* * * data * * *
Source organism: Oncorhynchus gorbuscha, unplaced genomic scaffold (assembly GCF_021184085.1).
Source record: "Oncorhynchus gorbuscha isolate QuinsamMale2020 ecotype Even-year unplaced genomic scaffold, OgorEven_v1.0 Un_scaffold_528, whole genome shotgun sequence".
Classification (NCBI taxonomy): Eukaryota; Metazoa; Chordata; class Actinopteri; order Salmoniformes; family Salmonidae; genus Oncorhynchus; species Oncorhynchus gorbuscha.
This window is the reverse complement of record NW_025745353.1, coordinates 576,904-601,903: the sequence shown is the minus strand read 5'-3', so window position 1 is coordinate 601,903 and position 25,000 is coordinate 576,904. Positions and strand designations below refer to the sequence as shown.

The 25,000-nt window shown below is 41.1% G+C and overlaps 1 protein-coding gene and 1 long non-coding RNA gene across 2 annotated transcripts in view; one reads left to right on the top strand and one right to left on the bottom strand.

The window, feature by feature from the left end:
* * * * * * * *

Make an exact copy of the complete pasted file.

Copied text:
Source organism: Oncorhynchus gorbuscha, unplaced genomic scaffold (assembly GCF_021184085.1).
Source record: "Oncorhynchus gorbuscha isolate QuinsamMale2020 ecotype Even-year unplaced genomic scaffold, OgorEven_v1.0 Un_scaffold_528, whole genome shotgun sequence".
Classification (NCBI taxonomy): Eukaryota; Metazoa; Chordata; class Actinopteri; order Salmoniformes; family Salmonidae; genus Oncorhynchus; species Oncorhynchus gorbuscha.
This window is the reverse complement of record NW_025745353.1, coordinates 576,904-601,903: the sequence shown is the minus strand read 5'-3', so window position 1 is coordinate 601,903 and position 25,000 is coordinate 576,904. Positions and strand designations below refer to the sequence as shown.

The 25,000-nt window shown below is 41.1% G+C and overlaps 1 protein-coding gene and 1 long non-coding RNA gene across 2 annotated transcripts in view; one reads left to right on the top strand and one right to left on the bottom strand.

The window, feature by feature from the left end: